Analogy Meaning: Here’s What It Means and How To Use It

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Have you ever heard someone say that one thing is like another, and you’re not sure what they mean? They might be using an analogy

An exciting part of language, an analogy is a way to draw comparisons between two things without using the words “like” or “as.” To do this, however, you need to make sure your analogy meaning is clear, so everyone understands your comparison. 

Using these literary devices can make you sound really smart if you do it right… and a little confusing if you do it wrong. Knowing the definition of analogy is incredibly important if you want to start incorporating new and exciting language uses into your daily conversations! 

Here is everything you need to know about a good analogy, how to use them properly, and some good analogy examples you might already know!

What Is the Definition of the Word Analogy? 

Analogy (əˈnælədʒi) is a figure of speech that explains one thing in terms of another. It’s the comparison between two things that are not alike in every way. 

In other words, it’s a type of metaphor (another familiar figure of speech) that uses similar features to explain something unfamiliar by comparing it to something familiar. For example, you might say, “The sky is blue like the ocean.” This would be an analogy because you’re comparing the color blue with water and using them both as ways to describe the sky.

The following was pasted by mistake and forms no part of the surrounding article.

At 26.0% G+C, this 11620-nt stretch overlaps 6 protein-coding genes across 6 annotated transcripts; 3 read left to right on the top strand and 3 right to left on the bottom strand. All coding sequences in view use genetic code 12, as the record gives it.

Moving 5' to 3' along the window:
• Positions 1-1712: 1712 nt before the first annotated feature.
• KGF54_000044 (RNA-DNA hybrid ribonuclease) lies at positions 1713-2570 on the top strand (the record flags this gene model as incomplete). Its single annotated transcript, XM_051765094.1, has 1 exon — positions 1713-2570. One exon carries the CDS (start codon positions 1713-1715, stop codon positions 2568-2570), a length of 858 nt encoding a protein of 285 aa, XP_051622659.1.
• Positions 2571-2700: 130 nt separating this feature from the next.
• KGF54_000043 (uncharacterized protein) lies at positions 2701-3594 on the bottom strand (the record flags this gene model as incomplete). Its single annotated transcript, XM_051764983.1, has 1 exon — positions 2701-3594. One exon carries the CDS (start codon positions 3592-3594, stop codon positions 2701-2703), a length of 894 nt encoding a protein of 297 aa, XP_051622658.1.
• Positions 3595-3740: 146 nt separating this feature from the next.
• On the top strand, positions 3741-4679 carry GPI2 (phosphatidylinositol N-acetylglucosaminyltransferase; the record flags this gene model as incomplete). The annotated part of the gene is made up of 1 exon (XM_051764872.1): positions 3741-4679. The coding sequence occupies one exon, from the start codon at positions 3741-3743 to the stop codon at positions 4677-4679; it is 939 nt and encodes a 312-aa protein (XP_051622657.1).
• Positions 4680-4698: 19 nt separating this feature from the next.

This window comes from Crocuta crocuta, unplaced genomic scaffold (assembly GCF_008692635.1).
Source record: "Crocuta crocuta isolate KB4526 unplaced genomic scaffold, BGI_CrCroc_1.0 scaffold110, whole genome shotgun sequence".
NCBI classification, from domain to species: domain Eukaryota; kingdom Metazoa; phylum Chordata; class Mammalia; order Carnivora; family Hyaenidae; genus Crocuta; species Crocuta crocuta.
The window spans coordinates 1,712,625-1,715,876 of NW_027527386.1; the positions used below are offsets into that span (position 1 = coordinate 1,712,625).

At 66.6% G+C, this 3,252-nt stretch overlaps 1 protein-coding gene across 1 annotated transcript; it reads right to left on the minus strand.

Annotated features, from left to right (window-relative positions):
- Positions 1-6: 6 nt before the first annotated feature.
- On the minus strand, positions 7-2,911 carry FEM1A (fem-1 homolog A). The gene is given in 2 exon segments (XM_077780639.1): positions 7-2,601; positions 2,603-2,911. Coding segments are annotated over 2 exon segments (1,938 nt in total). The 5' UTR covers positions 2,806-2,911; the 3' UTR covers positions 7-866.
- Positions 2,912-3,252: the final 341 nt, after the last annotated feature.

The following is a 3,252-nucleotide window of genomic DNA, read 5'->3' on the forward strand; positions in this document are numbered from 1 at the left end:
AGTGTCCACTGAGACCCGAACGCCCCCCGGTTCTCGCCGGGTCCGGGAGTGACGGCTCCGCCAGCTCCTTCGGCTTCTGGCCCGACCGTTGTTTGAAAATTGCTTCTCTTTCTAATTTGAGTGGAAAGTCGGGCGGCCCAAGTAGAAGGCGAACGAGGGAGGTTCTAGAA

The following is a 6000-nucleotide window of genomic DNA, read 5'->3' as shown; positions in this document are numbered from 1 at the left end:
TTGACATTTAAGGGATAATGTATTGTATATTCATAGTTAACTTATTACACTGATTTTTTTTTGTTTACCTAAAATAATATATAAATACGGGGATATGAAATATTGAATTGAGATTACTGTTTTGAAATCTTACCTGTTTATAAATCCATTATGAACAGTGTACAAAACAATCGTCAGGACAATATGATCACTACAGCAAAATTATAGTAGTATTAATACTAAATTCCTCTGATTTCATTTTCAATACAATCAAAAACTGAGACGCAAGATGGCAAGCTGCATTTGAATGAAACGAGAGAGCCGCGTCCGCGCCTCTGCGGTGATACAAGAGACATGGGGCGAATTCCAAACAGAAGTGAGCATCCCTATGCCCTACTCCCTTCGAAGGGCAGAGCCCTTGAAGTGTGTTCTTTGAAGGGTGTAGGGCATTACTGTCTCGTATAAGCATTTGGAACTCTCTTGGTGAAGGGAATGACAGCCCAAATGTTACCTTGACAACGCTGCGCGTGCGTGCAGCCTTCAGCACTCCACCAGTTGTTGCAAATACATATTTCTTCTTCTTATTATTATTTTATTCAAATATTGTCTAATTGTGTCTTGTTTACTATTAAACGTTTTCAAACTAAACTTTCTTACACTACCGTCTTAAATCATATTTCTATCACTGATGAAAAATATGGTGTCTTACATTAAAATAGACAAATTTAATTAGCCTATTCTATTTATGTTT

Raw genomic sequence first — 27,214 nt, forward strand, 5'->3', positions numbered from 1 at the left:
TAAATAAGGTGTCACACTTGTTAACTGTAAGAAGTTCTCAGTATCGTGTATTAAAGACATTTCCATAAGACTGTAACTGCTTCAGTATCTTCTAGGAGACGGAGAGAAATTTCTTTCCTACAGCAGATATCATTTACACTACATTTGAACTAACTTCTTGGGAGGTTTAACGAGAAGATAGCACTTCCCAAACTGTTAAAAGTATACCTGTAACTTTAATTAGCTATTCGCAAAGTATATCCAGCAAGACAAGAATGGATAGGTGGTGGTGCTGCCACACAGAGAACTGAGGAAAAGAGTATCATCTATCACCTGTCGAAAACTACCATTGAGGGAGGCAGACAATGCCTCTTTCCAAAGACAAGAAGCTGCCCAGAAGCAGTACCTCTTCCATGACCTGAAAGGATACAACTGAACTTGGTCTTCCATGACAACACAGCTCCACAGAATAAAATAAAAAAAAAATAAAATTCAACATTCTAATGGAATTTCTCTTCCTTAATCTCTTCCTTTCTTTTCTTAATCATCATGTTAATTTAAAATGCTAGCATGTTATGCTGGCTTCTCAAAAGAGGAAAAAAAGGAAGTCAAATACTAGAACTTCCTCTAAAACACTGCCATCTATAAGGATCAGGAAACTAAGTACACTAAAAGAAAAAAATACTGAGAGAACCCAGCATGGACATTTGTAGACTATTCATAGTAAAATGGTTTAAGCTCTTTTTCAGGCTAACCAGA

Analogy comes from the Greek analogia (ἀναλογία) and Latin analogia, which mean “proportion.” This is translated easily in American English because it demonstrates how two things can relate and have an “analogous relationship.” 

Analogies can make complex ideas easier to understand because they help us regularly relate new information with concepts we already know about or experience. They can also help us communicate our ideas clearly and effectively by making them more relatable for others who may not understand what we’re trying to share about ourselves or our world as well as we do ourselves! 

One possible analogy is comparing your brain to a computer because they both have hard drives and RAM. This makes analogies helpful when explaining new concepts or ideas (like artificial intelligence) but makes them easy for humans to interpret because we’ve been conditioned since birth to understand analogies!

If you were to look in a dictionary or thesaurus of the English language for word lists of synonyms for analogy, you would likely find words including: 

  • Similitude
  • Inflection
  • Parallel
  • Resemblance
  • Correlation
  • Likeness
  • Analogos
  • Homology

Analogies as Literary Devices

While the analogy is a literary device, it’s not quite as formal as metaphor or simile. In fact, it’s much more informal — an analogy can be used in casual conversation with friends and family members.

Writers use an analogy to:

  • Help readers understand a concept
  • Make a point
  • Help readers remember something
  • Compare two things (literal and figurative)
  • Make a joke